The Stages of Terminology Work
The role of a terminologist is to gather the terms covered in a specialized field in one or more languages select a term or coin a new one, and compile them in a terminological collection that can be recorded in terminological databases for future use. The terminology work that s/he performs is based on terminology rules and procedures.
Terminology work can be ad-hoc or systematic. Ad-hoc terminology is prevalent in the translation profession, where a translation for a specific term (or group of terms) is required quickly to solve a particular translation problem. Systematic collection of terminology, which deals with all the terms in a specific subject field or domain of activity, often by creating a structured ontology of the terms within that domain and their interrelationships
T. Cabré mentions five stages of terminology work and makes a differentiation with the terminology work using corpus and computer tools, more specifically for stages one and three.
- Definition and delimitation of the work: Subject is presented and knowledge on subject matter is acquired. The work is delimited by subject, target group, objective and scope. The work is also defined in terms of the macro and micro structure of the work (type of entry, order of entries, linguistic and extralinguistic information available for each entry, etc.). This last step is excluded for a computerized process.
- Preparation of the work: More information is acquired and selected and the knowledge is structured versus macro and micro conceptual structuring, and the work plan is prepared.
- Elaboration of the terminology: The stage includes five steps for manual terminology work: compilation of work corpora, terminological extraction, creation of the extraction records, analysis and revision of extraction records, and elaboration of terminological records.
In a computerized procedure, the steps vary in process and number: compilation of the work corpus using digitalized text corpora or the Internet, structural, morphological and syntactic markup of the texts (optional, according to the corpus analysis program used), disambiguation (also optional), automatic and assisted terminology extraction, revision or assisted terminology extraction, revision of the term list, automatic information transfer to a database, and manual or assisted completion of the records.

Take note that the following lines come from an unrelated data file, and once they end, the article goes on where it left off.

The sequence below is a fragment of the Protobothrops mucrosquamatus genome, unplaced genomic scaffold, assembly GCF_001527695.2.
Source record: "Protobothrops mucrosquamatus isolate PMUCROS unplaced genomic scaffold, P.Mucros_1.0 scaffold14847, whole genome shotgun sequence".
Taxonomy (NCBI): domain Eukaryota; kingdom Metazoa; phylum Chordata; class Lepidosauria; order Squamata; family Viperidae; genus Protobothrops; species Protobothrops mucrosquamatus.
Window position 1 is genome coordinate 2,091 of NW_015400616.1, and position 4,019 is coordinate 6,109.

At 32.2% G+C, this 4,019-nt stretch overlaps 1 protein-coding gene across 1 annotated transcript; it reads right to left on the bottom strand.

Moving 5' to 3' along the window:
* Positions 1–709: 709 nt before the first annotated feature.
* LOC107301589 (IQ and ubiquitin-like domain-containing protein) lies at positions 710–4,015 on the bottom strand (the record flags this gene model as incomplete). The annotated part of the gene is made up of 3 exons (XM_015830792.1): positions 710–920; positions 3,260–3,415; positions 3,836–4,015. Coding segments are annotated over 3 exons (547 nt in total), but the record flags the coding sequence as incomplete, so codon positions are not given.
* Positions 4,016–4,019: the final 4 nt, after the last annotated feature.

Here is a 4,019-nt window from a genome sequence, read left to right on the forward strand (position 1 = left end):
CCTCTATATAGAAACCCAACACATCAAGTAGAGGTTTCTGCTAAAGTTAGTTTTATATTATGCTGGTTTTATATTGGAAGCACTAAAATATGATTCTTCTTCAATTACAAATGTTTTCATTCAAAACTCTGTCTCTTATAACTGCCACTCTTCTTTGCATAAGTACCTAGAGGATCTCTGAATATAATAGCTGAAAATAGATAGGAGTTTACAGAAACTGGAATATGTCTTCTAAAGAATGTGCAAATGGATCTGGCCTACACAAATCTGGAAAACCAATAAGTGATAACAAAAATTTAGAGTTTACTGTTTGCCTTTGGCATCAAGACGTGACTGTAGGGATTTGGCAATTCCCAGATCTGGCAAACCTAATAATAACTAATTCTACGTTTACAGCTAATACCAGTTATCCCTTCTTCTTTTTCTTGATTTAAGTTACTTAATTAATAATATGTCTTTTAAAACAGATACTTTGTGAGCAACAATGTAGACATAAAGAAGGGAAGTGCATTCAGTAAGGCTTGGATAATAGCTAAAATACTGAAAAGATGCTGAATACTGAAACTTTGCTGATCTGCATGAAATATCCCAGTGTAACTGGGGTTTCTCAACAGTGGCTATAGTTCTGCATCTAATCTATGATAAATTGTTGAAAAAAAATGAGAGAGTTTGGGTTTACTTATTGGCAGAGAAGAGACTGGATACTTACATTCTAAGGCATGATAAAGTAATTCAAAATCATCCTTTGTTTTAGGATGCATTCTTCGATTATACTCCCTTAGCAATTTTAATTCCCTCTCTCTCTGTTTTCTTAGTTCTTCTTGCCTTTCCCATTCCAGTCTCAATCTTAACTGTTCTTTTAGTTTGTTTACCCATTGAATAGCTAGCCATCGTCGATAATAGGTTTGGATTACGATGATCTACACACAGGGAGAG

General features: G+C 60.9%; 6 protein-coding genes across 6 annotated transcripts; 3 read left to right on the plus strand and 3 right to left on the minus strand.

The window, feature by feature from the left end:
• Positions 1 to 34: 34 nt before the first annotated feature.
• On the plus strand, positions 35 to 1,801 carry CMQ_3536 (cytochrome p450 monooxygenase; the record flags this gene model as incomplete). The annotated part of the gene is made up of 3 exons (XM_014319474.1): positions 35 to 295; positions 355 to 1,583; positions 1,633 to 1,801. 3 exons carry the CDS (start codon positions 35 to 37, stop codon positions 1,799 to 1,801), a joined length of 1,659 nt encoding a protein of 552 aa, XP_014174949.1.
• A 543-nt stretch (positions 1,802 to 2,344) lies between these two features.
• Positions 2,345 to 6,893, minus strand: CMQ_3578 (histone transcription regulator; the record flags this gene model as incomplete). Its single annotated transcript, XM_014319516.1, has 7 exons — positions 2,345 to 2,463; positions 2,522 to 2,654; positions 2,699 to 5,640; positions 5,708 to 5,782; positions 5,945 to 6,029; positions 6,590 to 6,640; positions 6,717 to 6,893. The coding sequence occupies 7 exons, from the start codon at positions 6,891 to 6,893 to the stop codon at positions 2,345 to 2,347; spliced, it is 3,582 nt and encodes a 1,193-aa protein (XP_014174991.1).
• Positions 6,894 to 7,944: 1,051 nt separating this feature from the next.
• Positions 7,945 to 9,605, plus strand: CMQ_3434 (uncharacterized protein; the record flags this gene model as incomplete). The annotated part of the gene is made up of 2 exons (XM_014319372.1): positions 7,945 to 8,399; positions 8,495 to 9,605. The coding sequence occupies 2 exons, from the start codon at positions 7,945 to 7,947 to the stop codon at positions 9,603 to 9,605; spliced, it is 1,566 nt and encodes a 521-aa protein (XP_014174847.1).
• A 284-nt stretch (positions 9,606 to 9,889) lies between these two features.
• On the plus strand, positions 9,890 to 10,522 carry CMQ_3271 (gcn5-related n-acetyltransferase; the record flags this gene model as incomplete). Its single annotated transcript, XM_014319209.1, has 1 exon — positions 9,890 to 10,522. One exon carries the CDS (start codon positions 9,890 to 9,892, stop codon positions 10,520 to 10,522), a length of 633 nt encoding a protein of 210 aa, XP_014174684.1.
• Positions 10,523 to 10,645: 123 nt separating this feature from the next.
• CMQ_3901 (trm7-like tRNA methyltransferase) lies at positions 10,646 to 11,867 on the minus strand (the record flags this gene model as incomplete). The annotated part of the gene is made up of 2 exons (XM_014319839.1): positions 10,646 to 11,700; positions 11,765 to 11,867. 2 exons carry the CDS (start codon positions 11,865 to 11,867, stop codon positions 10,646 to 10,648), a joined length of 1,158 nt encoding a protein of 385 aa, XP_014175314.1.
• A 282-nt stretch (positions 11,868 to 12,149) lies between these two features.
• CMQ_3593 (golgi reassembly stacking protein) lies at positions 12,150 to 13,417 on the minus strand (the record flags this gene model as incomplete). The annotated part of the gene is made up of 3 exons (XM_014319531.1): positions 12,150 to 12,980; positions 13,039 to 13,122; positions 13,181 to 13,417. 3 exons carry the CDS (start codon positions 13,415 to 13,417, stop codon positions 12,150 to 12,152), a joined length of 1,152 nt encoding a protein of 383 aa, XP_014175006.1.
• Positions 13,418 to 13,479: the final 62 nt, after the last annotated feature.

- Work supervision: Covers two steps: analysis and revision of terminological records and resolution of problematic cases.
For multilingual terminological work, M. T. Cabré further explains that terms that belong to the same concept should be correlated for every language, making sure that definitions and illustrations are used for verification of concepts. The terminologist must fill in all the blanks in every language by consulting specialized works and subject-matter experts, as necessary.
- Presentation of the work: Also covers two steps: presentation of the terminological glossary and edition.
To learn more, I suggest you also read Chapter 5 of COTSOES’s Recommendations for Terminology Work related to terminology methods (see link below).
Sources and further reading:
Cabré, M. T. (1999) Terminology in practice: Terminography”. Terminology. Theory, methods and applications. Amsterdam: John Benjamins. 115-159
COTSOES. Recommendations for Terminology Work
Sager, J. C. (1990) A practical course in terminology processing. Amsterdam: John Benjamins. 152-153.
Terminology. Wikipedia [consulted on 29/5/2017]